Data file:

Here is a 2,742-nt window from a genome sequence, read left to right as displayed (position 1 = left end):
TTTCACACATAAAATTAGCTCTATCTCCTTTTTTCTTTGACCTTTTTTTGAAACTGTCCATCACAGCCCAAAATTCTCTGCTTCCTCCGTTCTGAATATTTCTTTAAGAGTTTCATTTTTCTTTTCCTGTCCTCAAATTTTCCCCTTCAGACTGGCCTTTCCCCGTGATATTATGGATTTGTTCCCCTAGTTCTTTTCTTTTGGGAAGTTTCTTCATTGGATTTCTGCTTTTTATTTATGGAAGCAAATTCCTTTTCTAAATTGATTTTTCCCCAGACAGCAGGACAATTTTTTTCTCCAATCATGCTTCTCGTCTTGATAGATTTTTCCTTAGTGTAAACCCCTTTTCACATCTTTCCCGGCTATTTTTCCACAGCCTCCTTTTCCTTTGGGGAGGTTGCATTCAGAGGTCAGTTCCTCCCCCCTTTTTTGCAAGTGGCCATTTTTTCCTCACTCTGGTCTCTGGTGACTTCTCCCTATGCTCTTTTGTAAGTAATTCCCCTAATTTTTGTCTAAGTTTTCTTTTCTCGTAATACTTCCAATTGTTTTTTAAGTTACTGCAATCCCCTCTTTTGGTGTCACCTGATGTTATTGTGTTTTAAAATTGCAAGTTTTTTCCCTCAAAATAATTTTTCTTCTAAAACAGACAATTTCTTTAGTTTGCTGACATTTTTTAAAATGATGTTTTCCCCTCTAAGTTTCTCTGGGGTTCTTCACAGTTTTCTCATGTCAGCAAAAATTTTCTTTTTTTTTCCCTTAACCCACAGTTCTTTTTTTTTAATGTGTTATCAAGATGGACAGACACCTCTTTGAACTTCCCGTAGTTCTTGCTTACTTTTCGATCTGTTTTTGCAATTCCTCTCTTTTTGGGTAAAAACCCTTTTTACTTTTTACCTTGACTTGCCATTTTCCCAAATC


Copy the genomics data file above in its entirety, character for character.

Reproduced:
Here is a 2,742-nt window from a genome sequence, read left to right as displayed (position 1 = left end):
TTTCACACATAAAATTAGCTCTATCTCCTTTTTTCTTTGACCTTTTTTTGAAACTGTCCATCACAGCCCAAAATTCTCTGCTTCCTCCGTTCTGAATATTTCTTTAAGAGTTTCATTTTTCTTTTCCTGTCCTCAAATTTTCCCCTTCAGACTGGCCTTTCCCCGTGATATTATGGATTTGTTCCCCTAGTTCTTTTCTTTTGGGAAGTTTCTTCATTGGATTTCTGCTTTTTATTTATGGAAGCAAATTCCTTTTCTAAATTGATTTTTCCCCAGACAGCAGGACAATTTTTTTCTCCAATCATGCTTCTCGTCTTGATAGATTTTTCCTTAGTGTAAACCCCTTTTCACATCTTTCCCGGCTATTTTTCCACAGCCTCCTTTTCCTTTGGGGAGGTTGCATTCAGAGGTCAGTTCCTCCCCCCTTTTTTGCAAGTGGCCATTTTTTCCTCACTCTGGTCTCTGGTGACTTCTCCCTATGCTCTTTTGTAAGTAATTCCCCTAATTTTTGTCTAAGTTTTCTTTTCTCGTAATACTTCCAATTGTTTTTTAAGTTACTGCAATCCCCTCTTTTGGTGTCACCTGATGTTATTGTGTTTTAAAATTGCAAGTTTTTTCCCTCAAAATAATTTTTCTTCTAAAACAGACAATTTCTTTAGTTTGCTGACATTTTTTAAAATGATGTTTTCCCCTCTAAGTTTCTCTGGGGTTCTTCACAGTTTTCTCATGTCAGCAAAAATTTTCTTTTTTTTTCCCTTAACCCACAGTTCTTTTTTTTTAATGTGTTATCAAGATGGACAGACACCTCTTTGAACTTCCCGTAGTTCTTGCTTACTTTTCGATCTGTTTTTGCAATTCCTCTCTTTTTGGGTAAAAACCCTTTTTACTTTTTACCTTGACTTGCCATTTTCCCAAATC